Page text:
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LONDON — A blast in a taxi outside a hospital in England that killed a man was caused by an improvised explosive device and is being treated as a terrorist incident, but the motive remains unclear, police said Monday.
Russ Jackson, the head of Counterterrorism Policing in northwest England, said Sunday's explosion at Liverpool Women's Hospital was caused by "the ignition of an explosive device" that was brought into the taxi by a passenger.
The male passenger died in the explosion and fire that followed, and the taxi driver was injured.
Jackson said "inquiries will now continue to seek to understand how the device was built, the motivation for the incident and to understand if anyone else was involved in it."
Three men in their 20s were arrested elsewhere in the city under the Terrorism Act on Sunday, and a fourth was detained on Monday. All are believed to be "associates" of the dead passenger, police said.
British Prime Minister Boris Johnson was due to chair a meeting of the government's COBRA crisis committee on Monday in response to the blast.
Suspicions about a motive for the explosion have been aroused by the timing — just before 11 a.m. London time on Remembrance Sunday, the moment people across Britain hold services in memory of those killed in wars.
Jackson said investigators had not found a link to remembrance events, "but it is a line of inquiry we are pursuing."
"Although the motivation for this incident is yet to be understood, given all the circumstances, it has been declared a terrorist incident," he said at a press briefing.
He said the passenger had been picked up by the cab a 10-minute drive away and asked to be taken to the hospital, where the explosion occurred. The driver, named locally as David Perry, managed to escape from the car. He was treated at a hospital and later released.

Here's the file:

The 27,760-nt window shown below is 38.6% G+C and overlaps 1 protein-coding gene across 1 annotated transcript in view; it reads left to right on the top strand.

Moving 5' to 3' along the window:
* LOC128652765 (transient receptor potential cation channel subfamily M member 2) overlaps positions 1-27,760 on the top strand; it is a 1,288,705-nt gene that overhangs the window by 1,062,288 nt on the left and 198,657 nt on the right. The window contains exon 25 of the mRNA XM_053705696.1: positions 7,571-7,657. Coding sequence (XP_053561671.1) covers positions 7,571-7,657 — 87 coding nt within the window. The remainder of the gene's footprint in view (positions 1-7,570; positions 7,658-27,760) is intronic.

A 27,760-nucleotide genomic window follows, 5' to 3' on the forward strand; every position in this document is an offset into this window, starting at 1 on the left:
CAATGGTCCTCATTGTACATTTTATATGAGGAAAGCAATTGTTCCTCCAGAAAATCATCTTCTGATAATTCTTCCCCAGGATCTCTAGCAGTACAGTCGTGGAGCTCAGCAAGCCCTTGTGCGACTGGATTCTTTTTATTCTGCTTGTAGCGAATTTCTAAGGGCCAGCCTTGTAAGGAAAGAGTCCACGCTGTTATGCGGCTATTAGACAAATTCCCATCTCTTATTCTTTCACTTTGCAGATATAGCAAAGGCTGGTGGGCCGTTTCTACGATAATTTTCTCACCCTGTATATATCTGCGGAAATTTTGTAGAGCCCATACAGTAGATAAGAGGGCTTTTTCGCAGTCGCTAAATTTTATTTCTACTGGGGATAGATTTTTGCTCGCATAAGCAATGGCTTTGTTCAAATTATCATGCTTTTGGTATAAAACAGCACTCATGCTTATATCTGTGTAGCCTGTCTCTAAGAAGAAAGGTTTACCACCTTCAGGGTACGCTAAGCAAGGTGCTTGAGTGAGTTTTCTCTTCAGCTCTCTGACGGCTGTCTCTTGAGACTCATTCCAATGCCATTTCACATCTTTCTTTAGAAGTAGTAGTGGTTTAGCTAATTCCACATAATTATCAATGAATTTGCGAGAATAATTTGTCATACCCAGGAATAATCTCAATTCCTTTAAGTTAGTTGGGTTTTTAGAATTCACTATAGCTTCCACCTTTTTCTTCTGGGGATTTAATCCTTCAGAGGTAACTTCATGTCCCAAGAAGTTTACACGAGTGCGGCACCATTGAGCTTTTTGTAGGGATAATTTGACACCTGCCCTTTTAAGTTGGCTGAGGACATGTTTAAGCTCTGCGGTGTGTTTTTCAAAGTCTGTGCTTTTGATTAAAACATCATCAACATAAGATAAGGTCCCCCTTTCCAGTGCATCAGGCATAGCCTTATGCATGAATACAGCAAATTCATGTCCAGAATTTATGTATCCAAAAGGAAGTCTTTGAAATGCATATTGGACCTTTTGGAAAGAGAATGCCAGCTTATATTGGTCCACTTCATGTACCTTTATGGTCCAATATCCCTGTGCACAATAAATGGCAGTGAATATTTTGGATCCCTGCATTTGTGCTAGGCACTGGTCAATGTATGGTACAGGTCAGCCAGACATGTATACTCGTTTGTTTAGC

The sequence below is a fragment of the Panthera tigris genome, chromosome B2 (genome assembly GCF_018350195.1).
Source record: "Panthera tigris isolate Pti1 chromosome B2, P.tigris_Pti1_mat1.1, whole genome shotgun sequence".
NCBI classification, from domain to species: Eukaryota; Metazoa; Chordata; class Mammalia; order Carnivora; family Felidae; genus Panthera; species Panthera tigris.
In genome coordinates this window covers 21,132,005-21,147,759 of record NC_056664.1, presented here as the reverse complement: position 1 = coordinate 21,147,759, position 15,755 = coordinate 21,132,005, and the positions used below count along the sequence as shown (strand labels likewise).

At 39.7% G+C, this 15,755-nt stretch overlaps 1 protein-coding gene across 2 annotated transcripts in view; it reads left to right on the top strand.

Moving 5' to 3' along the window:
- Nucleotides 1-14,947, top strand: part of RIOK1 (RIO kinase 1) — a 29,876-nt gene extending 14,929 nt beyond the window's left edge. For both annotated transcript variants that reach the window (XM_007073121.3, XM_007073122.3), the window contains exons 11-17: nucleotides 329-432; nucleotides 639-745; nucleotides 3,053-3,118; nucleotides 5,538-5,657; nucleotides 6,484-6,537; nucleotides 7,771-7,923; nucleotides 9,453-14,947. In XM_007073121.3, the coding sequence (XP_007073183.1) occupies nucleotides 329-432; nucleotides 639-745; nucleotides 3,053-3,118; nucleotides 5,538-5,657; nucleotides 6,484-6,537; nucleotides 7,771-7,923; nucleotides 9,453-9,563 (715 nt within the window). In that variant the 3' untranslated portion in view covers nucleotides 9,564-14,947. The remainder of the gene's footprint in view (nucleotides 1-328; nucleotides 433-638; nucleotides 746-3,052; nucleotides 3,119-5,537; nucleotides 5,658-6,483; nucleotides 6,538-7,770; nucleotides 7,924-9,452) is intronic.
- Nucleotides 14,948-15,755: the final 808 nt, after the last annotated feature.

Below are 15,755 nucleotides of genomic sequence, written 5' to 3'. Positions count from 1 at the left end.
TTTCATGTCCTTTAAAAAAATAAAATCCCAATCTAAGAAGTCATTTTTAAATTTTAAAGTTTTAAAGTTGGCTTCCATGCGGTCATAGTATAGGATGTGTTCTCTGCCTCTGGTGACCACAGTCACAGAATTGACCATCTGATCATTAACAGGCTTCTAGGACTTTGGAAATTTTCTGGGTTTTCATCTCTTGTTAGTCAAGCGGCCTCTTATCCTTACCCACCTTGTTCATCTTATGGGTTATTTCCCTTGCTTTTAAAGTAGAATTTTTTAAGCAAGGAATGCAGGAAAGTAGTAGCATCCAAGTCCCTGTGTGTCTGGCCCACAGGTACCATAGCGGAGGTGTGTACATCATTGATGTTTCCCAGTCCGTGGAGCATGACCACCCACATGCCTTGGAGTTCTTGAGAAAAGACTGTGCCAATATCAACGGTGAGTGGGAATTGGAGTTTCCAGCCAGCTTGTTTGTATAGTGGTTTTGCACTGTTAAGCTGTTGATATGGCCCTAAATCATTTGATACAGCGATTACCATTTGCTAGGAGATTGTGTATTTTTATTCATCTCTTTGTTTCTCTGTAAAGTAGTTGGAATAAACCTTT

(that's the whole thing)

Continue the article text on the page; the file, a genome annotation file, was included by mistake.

Police said officers had searched two addresses in the city linked to the passenger and found "significant items" at one of them.
Liverpool Mayor Joanne Anderson said the taxi driver locked the doors of his cab so the passenger couldn't leave. Police did not confirm that account.
"The taxi driver, in his heroic efforts, has managed to divert what could have been an absolutely awful disaster at the hospital," Anderson told the BBC.
The prime minister also said the driver appeared to have behaved "with incredible presence of mind and bravery."
Nick Aldworth, a former senior terrorism investigator in Britain, said the taxi appeared to have sustained "a lot of fire damage with very little blast damage."
He said that "whatever was in that vehicle was either a low yield or didn't work properly, or possibly an incendiary. So I think it's very much open to debate at the moment about what has happened."
Britain's official threat level from terrorism stands at "substantial," the middle rung on a five-point scale, meaning an attack is likely. The Joint Terrorism Analysis Centre sets the threat level based on intelligence about international terrorism at home and overseas.